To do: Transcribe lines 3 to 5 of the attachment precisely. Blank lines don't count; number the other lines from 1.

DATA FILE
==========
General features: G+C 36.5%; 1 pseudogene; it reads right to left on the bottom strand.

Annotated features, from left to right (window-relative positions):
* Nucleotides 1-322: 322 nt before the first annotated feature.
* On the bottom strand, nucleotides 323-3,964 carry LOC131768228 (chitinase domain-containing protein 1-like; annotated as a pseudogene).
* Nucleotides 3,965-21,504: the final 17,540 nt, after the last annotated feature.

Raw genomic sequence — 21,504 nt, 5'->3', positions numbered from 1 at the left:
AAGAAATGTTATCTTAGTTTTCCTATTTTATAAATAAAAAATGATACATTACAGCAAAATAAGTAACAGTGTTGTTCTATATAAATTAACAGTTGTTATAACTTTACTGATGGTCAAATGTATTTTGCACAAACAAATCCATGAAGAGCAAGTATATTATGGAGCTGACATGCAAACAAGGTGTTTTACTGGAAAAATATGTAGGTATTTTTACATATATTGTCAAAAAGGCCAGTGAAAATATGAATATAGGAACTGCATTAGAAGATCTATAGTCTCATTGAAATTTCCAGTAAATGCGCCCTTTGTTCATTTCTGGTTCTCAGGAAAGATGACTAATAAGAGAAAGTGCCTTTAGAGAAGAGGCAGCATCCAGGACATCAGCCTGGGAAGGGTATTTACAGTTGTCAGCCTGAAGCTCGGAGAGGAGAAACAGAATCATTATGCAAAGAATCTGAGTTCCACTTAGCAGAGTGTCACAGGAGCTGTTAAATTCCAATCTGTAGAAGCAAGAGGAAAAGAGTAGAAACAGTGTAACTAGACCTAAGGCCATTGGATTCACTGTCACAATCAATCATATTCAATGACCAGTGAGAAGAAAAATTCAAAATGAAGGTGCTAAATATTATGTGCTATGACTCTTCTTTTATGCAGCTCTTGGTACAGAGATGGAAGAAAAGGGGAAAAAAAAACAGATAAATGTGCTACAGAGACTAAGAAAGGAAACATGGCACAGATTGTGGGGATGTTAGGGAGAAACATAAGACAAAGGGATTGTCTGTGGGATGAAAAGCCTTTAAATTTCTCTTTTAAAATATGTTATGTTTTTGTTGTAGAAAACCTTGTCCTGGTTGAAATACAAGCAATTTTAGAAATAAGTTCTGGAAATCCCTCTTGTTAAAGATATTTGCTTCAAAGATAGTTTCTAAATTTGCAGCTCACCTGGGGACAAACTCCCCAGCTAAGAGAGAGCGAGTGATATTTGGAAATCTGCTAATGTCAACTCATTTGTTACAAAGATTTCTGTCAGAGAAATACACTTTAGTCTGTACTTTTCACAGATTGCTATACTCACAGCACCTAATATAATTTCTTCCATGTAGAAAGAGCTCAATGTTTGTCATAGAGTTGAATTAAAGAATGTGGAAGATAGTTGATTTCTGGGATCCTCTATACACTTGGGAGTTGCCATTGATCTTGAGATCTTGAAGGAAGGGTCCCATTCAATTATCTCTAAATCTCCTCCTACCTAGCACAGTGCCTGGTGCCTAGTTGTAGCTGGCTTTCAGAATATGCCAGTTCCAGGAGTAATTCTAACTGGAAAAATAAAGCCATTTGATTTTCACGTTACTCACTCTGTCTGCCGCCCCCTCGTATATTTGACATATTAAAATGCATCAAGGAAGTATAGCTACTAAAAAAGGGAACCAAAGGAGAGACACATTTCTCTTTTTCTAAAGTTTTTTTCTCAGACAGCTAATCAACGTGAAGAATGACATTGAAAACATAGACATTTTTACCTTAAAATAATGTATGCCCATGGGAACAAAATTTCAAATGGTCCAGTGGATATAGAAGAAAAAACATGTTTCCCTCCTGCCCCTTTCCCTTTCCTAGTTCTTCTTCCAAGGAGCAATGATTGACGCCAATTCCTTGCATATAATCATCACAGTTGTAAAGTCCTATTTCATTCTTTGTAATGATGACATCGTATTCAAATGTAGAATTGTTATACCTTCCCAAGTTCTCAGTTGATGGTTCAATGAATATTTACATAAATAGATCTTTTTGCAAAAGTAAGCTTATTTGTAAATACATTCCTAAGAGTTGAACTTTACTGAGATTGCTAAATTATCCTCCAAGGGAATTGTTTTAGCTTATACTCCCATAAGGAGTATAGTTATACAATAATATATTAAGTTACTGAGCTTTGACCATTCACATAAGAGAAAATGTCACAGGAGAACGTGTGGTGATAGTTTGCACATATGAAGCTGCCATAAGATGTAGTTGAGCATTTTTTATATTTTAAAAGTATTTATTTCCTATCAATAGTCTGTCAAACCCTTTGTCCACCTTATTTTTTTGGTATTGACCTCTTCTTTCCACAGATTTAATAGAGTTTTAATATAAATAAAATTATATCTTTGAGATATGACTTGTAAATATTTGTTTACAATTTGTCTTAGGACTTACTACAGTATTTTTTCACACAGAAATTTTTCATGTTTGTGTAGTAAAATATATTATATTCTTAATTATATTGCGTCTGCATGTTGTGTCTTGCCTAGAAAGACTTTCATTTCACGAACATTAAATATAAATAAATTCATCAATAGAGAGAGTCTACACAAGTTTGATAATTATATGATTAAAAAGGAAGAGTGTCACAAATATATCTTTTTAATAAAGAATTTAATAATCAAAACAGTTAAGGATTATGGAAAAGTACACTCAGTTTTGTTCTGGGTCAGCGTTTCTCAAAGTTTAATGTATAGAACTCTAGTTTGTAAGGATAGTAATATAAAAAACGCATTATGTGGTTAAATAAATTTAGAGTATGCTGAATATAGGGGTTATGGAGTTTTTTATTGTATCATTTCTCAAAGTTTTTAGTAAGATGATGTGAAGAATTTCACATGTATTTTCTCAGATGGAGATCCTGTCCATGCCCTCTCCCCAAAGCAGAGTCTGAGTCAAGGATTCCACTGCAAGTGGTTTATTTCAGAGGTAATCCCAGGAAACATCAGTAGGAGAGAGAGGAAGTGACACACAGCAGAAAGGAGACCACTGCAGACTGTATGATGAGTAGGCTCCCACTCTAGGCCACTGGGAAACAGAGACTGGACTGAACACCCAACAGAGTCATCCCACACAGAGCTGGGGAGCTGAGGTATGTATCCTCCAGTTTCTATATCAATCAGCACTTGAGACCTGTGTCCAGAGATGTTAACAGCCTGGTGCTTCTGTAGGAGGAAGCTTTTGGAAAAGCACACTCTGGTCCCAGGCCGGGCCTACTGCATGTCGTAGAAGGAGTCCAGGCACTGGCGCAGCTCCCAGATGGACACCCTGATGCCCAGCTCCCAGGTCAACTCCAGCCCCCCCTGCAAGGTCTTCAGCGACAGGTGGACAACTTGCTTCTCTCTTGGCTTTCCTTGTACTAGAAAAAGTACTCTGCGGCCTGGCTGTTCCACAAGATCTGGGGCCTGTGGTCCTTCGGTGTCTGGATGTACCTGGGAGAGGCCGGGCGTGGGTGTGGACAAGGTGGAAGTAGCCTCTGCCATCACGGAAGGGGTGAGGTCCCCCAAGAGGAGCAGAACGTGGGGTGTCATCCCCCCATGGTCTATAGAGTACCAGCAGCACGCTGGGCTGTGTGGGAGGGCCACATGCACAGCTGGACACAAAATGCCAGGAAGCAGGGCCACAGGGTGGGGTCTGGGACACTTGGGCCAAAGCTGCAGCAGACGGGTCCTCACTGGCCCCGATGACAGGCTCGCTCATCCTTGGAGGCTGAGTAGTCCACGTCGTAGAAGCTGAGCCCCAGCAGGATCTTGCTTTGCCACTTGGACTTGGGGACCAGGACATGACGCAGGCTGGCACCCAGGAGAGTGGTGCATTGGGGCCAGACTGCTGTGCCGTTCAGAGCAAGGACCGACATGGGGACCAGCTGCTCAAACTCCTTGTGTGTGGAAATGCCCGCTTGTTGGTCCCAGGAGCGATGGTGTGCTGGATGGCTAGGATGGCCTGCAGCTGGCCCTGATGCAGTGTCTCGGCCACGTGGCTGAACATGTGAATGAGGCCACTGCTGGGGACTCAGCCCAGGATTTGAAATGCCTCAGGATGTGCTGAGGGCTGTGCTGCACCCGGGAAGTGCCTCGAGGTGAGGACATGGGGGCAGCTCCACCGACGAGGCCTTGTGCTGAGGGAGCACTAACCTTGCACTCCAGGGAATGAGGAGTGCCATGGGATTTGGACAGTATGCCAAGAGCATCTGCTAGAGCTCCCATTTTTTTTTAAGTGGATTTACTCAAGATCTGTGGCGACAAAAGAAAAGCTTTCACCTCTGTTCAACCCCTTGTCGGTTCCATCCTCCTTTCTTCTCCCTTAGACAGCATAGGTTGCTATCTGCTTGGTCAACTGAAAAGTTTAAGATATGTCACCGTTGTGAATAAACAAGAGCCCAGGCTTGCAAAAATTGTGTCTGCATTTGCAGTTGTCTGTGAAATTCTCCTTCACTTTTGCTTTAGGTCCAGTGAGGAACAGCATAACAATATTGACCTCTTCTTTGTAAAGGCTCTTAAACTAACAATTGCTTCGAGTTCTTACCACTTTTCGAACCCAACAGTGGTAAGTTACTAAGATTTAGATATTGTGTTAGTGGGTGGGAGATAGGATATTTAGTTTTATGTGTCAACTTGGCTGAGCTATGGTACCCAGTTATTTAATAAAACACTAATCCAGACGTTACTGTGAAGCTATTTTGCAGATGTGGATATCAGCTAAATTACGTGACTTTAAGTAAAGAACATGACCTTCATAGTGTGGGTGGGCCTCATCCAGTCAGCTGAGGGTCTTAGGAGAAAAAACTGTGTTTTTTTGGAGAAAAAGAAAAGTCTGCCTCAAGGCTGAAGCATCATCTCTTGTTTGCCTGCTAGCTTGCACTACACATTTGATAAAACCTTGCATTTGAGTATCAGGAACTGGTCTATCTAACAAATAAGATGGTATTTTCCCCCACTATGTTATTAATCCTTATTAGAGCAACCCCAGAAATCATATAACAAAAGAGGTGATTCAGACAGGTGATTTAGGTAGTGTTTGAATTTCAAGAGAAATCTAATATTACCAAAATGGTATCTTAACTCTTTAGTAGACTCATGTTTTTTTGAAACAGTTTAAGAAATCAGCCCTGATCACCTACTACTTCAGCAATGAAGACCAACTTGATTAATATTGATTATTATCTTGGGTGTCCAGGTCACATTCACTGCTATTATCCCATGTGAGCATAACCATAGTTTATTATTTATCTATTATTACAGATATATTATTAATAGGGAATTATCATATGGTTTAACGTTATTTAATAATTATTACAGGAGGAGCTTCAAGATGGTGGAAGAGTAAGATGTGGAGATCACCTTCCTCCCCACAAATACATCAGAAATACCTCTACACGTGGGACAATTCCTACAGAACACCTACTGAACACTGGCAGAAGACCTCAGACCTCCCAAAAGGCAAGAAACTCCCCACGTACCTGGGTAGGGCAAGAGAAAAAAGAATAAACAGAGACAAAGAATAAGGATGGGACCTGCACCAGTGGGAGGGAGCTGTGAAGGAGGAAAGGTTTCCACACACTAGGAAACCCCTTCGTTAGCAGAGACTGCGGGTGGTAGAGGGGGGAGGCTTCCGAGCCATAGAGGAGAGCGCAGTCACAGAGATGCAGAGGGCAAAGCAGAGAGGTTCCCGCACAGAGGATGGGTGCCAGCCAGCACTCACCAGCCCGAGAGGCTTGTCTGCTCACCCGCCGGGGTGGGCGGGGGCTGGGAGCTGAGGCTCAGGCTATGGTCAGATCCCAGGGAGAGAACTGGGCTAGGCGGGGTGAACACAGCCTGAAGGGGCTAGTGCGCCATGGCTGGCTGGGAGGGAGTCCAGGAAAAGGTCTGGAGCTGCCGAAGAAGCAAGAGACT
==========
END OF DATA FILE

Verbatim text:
* Nucleotides 1-322: 322 nt before the first annotated feature.
* On the bottom strand, nucleotides 323-3,964 carry LOC131768228 (chitinase domain-containing protein 1-like; annotated as a pseudogene).
* Nucleotides 3,965-21,504: the final 17,540 nt, after the last annotated feature.